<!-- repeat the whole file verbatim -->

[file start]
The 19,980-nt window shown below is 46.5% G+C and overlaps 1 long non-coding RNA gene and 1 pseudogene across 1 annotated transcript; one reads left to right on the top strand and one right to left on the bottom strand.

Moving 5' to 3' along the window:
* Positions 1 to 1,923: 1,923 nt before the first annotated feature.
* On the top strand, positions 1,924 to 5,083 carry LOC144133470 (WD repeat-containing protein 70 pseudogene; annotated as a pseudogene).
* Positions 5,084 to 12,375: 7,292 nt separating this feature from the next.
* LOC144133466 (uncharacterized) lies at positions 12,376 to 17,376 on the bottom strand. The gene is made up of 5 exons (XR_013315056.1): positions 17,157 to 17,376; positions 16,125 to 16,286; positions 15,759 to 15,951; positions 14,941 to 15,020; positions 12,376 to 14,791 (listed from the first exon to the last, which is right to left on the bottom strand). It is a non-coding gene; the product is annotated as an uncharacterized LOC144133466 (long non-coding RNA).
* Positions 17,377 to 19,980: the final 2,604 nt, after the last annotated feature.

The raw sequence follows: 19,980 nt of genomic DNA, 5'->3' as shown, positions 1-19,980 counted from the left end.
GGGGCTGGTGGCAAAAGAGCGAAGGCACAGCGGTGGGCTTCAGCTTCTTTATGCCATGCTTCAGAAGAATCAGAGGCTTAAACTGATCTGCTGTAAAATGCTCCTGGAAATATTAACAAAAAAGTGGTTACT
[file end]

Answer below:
The 19,980-nt window shown below is 46.5% G+C and overlaps 1 long non-coding RNA gene and 1 pseudogene across 1 annotated transcript; one reads left to right on the top strand and one right to left on the bottom strand.

Moving 5' to 3' along the window:
* Positions 1 to 1,923: 1,923 nt before the first annotated feature.
* On the top strand, positions 1,924 to 5,083 carry LOC144133470 (WD repeat-containing protein 70 pseudogene; annotated as a pseudogene).
* Positions 5,084 to 12,375: 7,292 nt separating this feature from the next.
* LOC144133466 (uncharacterized) lies at positions 12,376 to 17,376 on the bottom strand. The gene is made up of 5 exons (XR_013315056.1): positions 17,157 to 17,376; positions 16,125 to 16,286; positions 15,759 to 15,951; positions 14,941 to 15,020; positions 12,376 to 14,791 (listed from the first exon to the last, which is right to left on the bottom strand). It is a non-coding gene; the product is annotated as an uncharacterized LOC144133466 (long non-coding RNA).
* Positions 17,377 to 19,980: the final 2,604 nt, after the last annotated feature.

The raw sequence follows: 19,980 nt of genomic DNA, 5'->3' as shown, positions 1-19,980 counted from the left end.
GGGGCTGGTGGCAAAAGAGCGAAGGCACAGCGGTGGGCTTCAGCTTCTTTATGCCATGCTTCAGAAGAATCAGAGGCTTAAACTGATCTGCTGTAAAATGCTCCTGGAAATATTAACAAAAAAGTGGTTACT